Ventral motor 4/6 51, 0, 12 52.57* 2.03 1.96          
    Thalamus  14, −19, 6 21.39* 1.06 1.44          
    Dorsal SMA 2, −8, 67 8.94* 2.90* 1.48          
S2 43 −53, −19, 21 13.20* 6.40* 2.13          
    Midbrain/PAG  8, −23, −5 7.15* 1.19 1.95          

Repeated-measures GLM shows the overall effect for each factor and for the interaction factor (pain × task). For those regions where the interaction main effect was significant, post hoc tests of simple effects of interest are indicated by I (increase) and D (decrease). For these post hoc tests, a Bonferroni correction for multiple comparisons was applied (see text). Response types (see Fig. 4 for examples): 1, graded; 2, high pain specific; 3, pain nonspecific. Side, R refers to right hemisphere, contralateral to the pain stimulus; L, left hemisphere. *P < 0.05.

Pain-related ROIs were categorized by their response profile to different levels of pain during the tapping (baseline) condition. Three response types were identified (see Fig. 4): 1) a graded response, in which mild pain caused significantly more activity than no stimulation and moderate pain evoked higher activity than mild pain; 2) a pain nonspecific response, in which both mild and moderate pain activated the region, but there was no difference between mild- and moderate-evoked activity; and 3) a high pain-specific response, in which only the higher pain intensity evoked a significant activation. Six pain-related regions showed a graded response: S1/M1, bilateral S2/pIns, ventral SMA, mid insula, and paracentral lobe (see Table 1). Six regions had a high pain-specific response: cACC, dorsal SMA, ventral motor, anterior insula, cerebellum, and midbrain/PAG. Only the thalamus had a pain nonspecific response, although this region actually showed a trend for a graded response.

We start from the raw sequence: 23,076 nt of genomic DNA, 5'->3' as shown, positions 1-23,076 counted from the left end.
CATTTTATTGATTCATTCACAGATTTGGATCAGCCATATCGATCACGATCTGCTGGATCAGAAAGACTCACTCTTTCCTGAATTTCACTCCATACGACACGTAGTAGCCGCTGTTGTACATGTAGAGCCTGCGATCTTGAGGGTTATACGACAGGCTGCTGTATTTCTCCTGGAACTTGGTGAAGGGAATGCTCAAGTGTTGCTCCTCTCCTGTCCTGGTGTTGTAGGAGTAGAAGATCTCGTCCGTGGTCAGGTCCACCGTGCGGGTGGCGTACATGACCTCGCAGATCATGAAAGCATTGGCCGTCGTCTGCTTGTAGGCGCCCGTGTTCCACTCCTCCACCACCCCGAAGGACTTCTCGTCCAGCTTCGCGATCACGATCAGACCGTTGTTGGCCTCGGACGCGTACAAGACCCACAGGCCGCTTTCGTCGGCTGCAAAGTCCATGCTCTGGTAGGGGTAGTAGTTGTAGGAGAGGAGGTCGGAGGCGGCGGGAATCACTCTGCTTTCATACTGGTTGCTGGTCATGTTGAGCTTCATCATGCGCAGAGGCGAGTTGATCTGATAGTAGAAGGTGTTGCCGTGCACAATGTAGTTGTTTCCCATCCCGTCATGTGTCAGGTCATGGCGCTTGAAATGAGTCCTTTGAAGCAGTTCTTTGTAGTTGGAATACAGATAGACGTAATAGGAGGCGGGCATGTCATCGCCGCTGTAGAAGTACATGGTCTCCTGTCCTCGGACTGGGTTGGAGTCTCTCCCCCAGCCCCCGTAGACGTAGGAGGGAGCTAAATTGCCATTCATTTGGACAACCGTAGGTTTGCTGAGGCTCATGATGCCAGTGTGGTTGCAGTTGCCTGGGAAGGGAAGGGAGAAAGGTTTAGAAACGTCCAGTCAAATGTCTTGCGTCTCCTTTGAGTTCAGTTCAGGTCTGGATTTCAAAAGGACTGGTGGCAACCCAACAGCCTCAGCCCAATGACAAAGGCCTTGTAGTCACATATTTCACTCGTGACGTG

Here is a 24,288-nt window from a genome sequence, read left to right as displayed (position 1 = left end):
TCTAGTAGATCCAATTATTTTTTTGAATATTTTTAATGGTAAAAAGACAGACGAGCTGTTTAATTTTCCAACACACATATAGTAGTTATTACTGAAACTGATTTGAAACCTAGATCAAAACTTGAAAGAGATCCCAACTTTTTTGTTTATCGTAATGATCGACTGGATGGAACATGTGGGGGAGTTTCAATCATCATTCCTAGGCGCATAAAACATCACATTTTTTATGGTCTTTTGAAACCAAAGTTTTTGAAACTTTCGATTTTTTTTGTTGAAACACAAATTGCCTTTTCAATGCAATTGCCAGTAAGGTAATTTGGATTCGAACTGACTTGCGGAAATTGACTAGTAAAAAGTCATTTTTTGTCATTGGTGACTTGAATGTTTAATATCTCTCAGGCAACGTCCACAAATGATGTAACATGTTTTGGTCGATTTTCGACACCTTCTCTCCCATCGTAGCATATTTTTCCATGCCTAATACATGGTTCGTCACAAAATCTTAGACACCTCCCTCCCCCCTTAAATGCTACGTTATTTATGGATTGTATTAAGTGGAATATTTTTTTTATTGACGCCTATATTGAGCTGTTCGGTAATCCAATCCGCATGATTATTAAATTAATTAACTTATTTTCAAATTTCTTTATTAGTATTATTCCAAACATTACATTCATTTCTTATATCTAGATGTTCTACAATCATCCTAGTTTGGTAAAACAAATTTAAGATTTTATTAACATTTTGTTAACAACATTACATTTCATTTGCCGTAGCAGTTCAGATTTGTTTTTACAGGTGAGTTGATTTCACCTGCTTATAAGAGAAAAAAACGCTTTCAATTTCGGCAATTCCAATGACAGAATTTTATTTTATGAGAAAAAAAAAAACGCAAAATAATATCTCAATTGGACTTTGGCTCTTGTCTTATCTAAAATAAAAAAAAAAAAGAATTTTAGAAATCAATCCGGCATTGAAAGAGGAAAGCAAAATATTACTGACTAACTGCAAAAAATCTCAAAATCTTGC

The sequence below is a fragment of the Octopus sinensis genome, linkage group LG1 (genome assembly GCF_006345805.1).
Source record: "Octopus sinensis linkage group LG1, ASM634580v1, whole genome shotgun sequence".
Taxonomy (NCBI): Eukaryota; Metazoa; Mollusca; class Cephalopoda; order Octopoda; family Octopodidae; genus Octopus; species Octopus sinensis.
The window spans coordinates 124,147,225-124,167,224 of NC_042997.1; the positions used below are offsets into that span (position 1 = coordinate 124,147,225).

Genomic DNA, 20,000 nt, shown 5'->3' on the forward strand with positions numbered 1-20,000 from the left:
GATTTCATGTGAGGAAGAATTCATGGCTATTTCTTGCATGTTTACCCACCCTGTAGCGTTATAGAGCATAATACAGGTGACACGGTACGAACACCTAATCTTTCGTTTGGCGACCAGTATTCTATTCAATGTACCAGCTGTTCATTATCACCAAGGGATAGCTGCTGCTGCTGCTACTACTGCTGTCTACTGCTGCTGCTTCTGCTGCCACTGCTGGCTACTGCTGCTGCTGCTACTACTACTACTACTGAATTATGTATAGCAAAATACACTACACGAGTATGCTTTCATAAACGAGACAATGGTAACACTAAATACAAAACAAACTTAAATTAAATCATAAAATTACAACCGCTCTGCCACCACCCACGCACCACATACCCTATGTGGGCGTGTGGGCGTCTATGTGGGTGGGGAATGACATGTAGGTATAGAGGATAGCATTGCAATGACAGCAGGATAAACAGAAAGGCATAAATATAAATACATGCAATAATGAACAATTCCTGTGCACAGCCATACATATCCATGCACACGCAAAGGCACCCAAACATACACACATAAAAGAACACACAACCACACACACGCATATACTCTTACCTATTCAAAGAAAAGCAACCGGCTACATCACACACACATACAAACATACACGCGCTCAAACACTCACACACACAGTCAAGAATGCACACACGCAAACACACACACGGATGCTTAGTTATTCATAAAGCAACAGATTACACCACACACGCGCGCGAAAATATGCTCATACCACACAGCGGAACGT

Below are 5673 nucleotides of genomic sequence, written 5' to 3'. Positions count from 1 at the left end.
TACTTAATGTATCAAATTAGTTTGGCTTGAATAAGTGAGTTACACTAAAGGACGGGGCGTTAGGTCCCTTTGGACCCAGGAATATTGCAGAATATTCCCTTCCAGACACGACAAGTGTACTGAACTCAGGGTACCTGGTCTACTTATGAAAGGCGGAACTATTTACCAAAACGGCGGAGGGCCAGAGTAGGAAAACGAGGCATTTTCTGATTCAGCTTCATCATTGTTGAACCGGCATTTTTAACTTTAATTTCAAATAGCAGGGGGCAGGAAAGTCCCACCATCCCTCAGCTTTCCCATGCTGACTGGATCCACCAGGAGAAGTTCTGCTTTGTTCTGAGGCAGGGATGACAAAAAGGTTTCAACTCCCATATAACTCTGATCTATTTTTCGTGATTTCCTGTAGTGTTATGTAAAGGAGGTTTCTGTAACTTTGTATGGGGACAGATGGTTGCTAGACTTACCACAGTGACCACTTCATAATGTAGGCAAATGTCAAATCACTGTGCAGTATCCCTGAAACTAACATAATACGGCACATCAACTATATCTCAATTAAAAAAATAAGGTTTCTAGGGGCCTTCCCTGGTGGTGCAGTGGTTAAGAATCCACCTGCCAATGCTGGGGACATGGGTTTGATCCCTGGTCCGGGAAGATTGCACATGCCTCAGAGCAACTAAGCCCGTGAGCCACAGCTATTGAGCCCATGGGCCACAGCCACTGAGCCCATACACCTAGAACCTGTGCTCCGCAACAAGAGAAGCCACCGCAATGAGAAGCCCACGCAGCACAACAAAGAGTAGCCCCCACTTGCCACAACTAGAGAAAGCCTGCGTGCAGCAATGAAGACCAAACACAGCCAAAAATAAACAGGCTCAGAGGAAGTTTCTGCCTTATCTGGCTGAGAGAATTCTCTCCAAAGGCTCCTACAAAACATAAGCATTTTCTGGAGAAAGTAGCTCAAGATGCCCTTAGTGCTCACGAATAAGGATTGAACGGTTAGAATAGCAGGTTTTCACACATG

Figure 4.

Response type profiles pertaining to pain-related activations (a) and cognitive-related activations (b). Cognitive-related deactivations had the same response, but in the opposite direction (i.e., activity decreased with increasing task difficulty).

Figure 4.

Response type profiles pertaining to pain-related activations (a) and cognitive-related activations (b). Cognitive-related deactivations had the same response, but in the opposite direction (i.e., activity decreased with increasing task difficulty).

Many of the 13 pain-related ROIs were modulated by task load. That is, collapsed across all levels of pain (P0, P1, P2), there was a parametric response to task, in which increasing task difficulty resulted in a modulation of pain-evoked activity. This effect was found for the contralateral S1/M1, S2/posterior insula, paracentral lobule, cACC, cerebellum and ventral SMA, and ipsilateral anterior insula. In all cases, except for the anterior insula, the modulation effect was in the direction of a reduction of pain-evoked activity during cognitive load. Simple-effects analyses showed that all these modulated ROIs were modulated by the easy task during moderate pain, whereas 4 were modulated by the difficult task during moderate pain. There was relatively little modulation due to task with mild pain and no pain. Figure 5 shows activity in a representative region (sensorimotor cortex) showing timecourse data and a modulation profile. Figure 6 shows modulation profiles for all pain-related regions.

Figure 5.